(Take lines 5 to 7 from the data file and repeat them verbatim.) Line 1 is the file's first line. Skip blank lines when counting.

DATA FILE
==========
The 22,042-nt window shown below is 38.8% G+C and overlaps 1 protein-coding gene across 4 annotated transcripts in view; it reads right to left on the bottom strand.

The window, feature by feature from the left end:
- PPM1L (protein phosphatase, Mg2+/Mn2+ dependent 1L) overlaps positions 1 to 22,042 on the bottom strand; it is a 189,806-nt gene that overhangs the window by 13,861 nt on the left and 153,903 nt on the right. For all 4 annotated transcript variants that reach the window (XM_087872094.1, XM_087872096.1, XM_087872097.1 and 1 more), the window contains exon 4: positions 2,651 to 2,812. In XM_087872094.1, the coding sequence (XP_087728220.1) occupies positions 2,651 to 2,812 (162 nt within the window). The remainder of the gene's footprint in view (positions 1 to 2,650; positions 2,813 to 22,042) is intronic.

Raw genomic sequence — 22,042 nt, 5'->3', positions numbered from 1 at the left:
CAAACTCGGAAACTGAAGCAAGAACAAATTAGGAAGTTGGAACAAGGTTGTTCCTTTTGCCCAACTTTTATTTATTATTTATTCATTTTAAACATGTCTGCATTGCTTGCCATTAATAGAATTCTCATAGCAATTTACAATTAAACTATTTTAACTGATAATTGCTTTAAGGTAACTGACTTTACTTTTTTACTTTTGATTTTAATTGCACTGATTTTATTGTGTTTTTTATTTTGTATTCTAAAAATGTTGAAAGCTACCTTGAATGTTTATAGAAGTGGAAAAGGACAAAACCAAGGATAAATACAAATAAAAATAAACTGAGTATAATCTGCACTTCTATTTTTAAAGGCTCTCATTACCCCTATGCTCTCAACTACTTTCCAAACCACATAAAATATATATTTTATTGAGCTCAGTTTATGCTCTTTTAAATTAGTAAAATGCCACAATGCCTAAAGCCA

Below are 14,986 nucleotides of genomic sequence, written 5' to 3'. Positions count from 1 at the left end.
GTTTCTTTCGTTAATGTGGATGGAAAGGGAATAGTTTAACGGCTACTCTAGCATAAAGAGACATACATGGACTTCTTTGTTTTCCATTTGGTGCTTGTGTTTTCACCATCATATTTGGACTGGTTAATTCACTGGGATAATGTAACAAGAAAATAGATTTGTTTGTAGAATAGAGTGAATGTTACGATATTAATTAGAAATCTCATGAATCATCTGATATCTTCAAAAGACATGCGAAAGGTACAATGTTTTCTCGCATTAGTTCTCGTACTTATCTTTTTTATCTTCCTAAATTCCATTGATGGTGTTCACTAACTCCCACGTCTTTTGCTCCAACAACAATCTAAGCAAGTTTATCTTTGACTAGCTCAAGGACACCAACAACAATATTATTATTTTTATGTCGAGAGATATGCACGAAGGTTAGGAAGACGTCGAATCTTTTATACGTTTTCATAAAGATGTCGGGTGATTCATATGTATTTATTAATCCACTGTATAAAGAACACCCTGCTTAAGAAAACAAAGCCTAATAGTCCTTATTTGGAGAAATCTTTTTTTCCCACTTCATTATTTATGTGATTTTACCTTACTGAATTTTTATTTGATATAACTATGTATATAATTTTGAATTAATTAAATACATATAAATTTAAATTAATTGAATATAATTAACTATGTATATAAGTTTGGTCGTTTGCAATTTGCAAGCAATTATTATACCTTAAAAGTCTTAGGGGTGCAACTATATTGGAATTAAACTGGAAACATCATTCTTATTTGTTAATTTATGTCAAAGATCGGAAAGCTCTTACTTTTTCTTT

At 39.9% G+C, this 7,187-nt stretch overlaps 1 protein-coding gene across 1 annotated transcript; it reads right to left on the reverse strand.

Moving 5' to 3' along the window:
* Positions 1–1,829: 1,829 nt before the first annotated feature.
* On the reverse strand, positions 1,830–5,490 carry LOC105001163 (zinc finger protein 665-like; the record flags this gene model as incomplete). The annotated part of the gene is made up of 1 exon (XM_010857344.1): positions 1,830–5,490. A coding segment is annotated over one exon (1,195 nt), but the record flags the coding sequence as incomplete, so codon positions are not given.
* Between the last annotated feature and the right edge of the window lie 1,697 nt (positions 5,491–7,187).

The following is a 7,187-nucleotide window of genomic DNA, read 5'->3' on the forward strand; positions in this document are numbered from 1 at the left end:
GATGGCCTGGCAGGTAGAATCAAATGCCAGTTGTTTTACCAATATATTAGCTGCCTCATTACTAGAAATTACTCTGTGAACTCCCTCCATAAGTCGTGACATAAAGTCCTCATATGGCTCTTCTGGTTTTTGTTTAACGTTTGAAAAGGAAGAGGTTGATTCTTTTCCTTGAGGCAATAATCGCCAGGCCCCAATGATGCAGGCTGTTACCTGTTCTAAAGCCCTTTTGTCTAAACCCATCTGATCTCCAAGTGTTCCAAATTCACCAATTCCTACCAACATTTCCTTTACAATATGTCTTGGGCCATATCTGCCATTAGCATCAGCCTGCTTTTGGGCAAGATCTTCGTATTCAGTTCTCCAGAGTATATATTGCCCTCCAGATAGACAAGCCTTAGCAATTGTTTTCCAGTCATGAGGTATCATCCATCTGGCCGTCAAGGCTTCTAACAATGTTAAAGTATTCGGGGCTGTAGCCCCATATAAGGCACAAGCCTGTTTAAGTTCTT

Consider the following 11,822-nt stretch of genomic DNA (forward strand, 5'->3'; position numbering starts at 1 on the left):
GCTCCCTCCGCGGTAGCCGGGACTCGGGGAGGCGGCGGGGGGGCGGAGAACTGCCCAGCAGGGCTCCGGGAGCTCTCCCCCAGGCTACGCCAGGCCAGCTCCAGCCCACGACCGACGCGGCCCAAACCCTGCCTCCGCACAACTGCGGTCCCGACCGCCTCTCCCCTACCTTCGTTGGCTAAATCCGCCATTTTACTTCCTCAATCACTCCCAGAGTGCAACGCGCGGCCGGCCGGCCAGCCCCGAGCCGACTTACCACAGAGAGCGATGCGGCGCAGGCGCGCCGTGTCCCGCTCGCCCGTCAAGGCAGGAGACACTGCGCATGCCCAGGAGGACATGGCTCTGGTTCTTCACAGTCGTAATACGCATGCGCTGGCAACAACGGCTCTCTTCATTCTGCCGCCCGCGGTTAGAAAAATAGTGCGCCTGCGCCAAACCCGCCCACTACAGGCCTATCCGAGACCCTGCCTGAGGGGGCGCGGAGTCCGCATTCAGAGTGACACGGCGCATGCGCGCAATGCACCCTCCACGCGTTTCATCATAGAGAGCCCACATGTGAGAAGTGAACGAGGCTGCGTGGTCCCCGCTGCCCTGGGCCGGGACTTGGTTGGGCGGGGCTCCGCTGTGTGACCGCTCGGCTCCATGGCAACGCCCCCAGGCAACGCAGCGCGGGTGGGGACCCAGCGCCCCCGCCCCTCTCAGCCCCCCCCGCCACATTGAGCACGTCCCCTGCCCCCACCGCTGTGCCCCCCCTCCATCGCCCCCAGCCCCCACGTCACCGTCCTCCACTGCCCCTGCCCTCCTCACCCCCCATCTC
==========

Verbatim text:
CAAACTCGGAAACTGAAGCAAGAACAAATTAGGAAGTTGGAACAAGGTTGTTCCTTTTGCCCAACTTTTATTTATTATTTATTCATTTTAAACATGTCTGCATTGCTTGCCATTAATAGAATTCTCATAGCAATTTACAATTAAACTATTTTAACTGATAATTGCTTTAAGGTAACTGACTTTACTTTTTTACTTTTGATTTTAATTGCACTGATTTTATTGTGTTTTTTATTTTGTATTCTAAAAATGTTGAAAGCTACCTTGAATGTTTATAGAAGTGGAAAAGGACAAAACCAAGGATAAATACAAATAAAAATAAACTGAGTATAATCTGCACTTCTATTTTTAAAGGCTCTCATTACCCCTATGCTCTCAACTACTTTCCAAACCACATAAAATATATATTTTATTGAGCTCAGTTTATGCTCTTTTAAATTAGTAAAATGCCACAATGCCTAAAGCCA

Below are 14,986 nucleotides of genomic sequence, written 5' to 3'. Positions count from 1 at the left end.
GTTTCTTTCGTTAATGTGGATGGAAAGGGAATAGTTTAACGGCTACTCTAGCATAAAGAGACATACATGGACTTCTTTGTTTTCCATTTGGTGCTTGTGTTTTCACCATCATATTTGGACTGGTTAATTCACTGGGATAATGTAACAAGAAAATAGATTTGTTTGTAGAATAGAGTGAATGTTACGATATTAATTAGAAATCTCATGAATCATCTGATATCTTCAAAAGACATGCGAAAGGTACAATGTTTTCTCGCATTAGTTCTCGTACTTATCTTTTTTATCTTCCTAAATTCCATTGATGGTGTTCACTAACTCCCACGTCTTTTGCTCCAACAACAATCTAAGCAAGTTTATCTTTGACTAGCTCAAGGACACCAACAACAATATTATTATTTTTATGTCGAGAGATATGCACGAAGGTTAGGAAGACGTCGAATCTTTTATACGTTTTCATAAAGATGTCGGGTGATTCATATGTATTTATTAATCCACTGTATAAAGAACACCCTGCTTAAGAAAACAAAGCCTAATAGTCCTTATTTGGAGAAATCTTTTTTTCCCACTTCATTATTTATGTGATTTTACCTTACTGAATTTTTATTTGATATAACTATGTATATAATTTTGAATTAATTAAATACATATAAATTTAAATTAATTGAATATAATTAACTATGTATATAAGTTTGGTCGTTTGCAATTTGCAAGCAATTATTATACCTTAAAAGTCTTAGGGGTGCAACTATATTGGAATTAAACTGGAAACATCATTCTTATTTGTTAATTTATGTCAAAGATCGGAAAGCTCTTACTTTTTCTTT